Abstract: We study the effects of different information structures (complete information, asymmetric information and symmetric but incomplete information) and different levels (monopoly, duopoly, competitive) and types (pivotal power and limit pricing) of market power on equilibrium prices, efficiency and bidding behavior in uniform multi-unit auctions, using a supply function equilibrium approach and a novel experimental design. The implemented auction design is motivated by expected changes in available information when high shares of renewables are integrated in electricity markets. The experimental data strongly suggests that asymmetric information (cost uncertainty) leads bidders to coordinate on a much more competitive equilibrium, implying that both pivotal market power and limit pricing are substantially reduced. We find no such effect in case of demand uncertainty.
Jianbiao Li, Nankai University
Title: Using Non-Invasive Brain Stimulation to Test the Effect of Self-Control on Investor Behavior
Abstract: We test whether self-control causally affects investor behavior. Using non-invasive brain stimulation, we exogenously vary self-control. Subjects trade stocks in an experimental asset market while they receive anodal, cathodal, or sham stimulation over a brain area related to self-control. Anodal and cathodal stimulations are known to increase or decrease the neural excitability of the targeted regions, respectively; whereas sham stimulation mimics the peripheral effects and does not affect any neural processing. We document that cathodal stimulation significantly reduces the disposition effect by helping subjects exhibit a sufficient self-control, which is reflected by a high percentage of actual-ideal consistent decision. These results provide support for the role of self-control in disposition effect. Generally, we demonstrate that non-invasive brain stimulation can be helpful in causally testing the underlying mechanism of investor behavior.
Xiaolan Yang, Shanghai International Studies University
Title: Social Distance and Job Referral: An Experimental Study
Abstract: Job referral through social network plays an important role in labor markets worldwide. In this study, we investigate how social distance affects job referral decisions in a lab experiment. We set up a job referral game which includes three players, one worker, one advisor and one employer. The ability of the worker is only revealed to the worker and the advisor. The advisor has to decide whether to recommend the worker to the employer or not. The employer receives a noisy signal about the worker’s ability and decides whether to employ the worker or not after he/she receives the recommendation. Subjects are recruited from three different university halls at one university. We have three treatments which differ in whether the three players are from the same university hall. In the control treatment, subjects have no information about where their partners come from. In the in-group (out-group) treatment, all three players know that the worker and the advisor are from the same (different) university hall. Results show that advisors in the in-group treatment have the highest recommendation rate, even when such decisions could only benefit the workers. Besides, compared with advisors in the control treatment, the advisors in both the in-group and the out-group treatments are more inclined to recommend. This result suggests that providing background information may narrow the social distance between the worker and the advisor, hence increase the referral. There is no significant difference in employer’s behavior across three treatments.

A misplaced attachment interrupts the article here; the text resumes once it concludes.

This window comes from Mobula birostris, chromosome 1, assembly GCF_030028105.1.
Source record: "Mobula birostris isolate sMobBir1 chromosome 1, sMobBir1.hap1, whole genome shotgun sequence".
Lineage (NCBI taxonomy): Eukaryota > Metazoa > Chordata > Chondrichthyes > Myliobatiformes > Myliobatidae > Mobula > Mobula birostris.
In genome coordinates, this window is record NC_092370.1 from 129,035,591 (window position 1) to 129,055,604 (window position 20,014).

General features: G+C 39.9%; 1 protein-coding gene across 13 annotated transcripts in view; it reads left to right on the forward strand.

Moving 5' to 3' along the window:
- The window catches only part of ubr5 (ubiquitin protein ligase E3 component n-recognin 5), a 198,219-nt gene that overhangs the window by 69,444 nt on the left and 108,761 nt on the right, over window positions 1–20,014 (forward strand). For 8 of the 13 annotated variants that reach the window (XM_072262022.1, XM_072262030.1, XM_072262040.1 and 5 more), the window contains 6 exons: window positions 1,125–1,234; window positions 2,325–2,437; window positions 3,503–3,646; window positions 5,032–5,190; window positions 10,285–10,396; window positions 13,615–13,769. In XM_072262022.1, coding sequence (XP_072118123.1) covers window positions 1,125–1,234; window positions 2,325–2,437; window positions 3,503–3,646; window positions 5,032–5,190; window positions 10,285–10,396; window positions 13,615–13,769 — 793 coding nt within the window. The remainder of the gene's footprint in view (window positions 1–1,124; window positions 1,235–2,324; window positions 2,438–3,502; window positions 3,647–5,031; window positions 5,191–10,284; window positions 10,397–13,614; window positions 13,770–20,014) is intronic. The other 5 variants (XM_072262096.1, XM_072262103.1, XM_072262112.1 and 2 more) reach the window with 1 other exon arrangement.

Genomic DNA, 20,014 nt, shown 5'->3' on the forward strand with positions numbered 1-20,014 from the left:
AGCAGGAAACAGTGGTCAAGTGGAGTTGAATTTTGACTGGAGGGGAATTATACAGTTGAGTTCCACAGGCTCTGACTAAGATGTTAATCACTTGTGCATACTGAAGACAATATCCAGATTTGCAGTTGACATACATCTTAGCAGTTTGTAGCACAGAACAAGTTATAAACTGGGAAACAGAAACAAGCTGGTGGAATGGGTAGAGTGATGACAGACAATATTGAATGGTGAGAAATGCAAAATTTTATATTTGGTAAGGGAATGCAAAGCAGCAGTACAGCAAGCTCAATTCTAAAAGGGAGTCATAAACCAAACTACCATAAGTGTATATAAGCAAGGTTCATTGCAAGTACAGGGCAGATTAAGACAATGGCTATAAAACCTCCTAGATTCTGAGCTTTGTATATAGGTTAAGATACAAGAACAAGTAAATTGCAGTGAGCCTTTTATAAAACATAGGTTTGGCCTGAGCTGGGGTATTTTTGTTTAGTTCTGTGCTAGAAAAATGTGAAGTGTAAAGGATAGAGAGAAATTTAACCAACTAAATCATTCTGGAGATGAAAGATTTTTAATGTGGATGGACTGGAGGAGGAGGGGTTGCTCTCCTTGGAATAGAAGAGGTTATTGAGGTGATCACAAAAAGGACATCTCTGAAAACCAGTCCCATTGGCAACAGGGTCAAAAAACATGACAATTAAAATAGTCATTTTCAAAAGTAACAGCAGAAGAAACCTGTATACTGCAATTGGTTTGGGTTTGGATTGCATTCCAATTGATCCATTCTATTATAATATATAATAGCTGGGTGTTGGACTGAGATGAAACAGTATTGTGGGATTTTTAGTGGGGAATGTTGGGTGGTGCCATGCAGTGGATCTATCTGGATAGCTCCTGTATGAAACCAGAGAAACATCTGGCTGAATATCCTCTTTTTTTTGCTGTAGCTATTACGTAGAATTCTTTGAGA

Danyang Li, Hofstra University
Title: Liar Liar: Experimental Evidence of the Effect of Confirmation-reports on Dishonesty
Abstract: We identify the effect of confirmationreports on dishonesty using ‐data from an experiment where subjects are asked to roll a die and report its outcome using either a self-report or confirmation-report mechanism. We find that relative to self-reports, confirmation-reports have a positive effect on the share of subjects who report honestly. The effect on the magnitude of lies told depends greatly on the accuracy of the prefilled information on the confirmation-report. We argue that these results are driven by changes in the intrinsic costs of lying induced by the confirmation report.
Session 4 Chair: Zhengxing Huang
Zhiqiang Dong, South China Normal UniversityTitle: Impact of Being Left-behind on Competitive Behavior of Children in Rural China: A Field Experiment
Abstract: Since the progress of China's economic system reform and urbanization in last decades, millions of young parents migrated from countryside to cities, which induced lots of left-behind children. The absence of parents' upbringing caused different kinds of mental and physical problems of left-behind children. The competition plays a vital role in children's development and socialization by encouraging children's engagement, mastery of a task and a desire to achieve their best. We firstly explored the effect of left-behind experience on children's competitive behaviors through a field experiment in a rural area of central China. The results show that left-behind children are significantly reluctant to choose competition with others compared with non-left-behind children, even though their performances under competition have no difference. Father plays a more important role in the development of children's competition preference. Our study implicates that more encouragements should be provided to left-behind children to build their confidence and cultivate their good competition concepts.
Lingfang Li, Fudan University
Title: The Displaying Effect of Price History on Consumers’ Purchase Decisions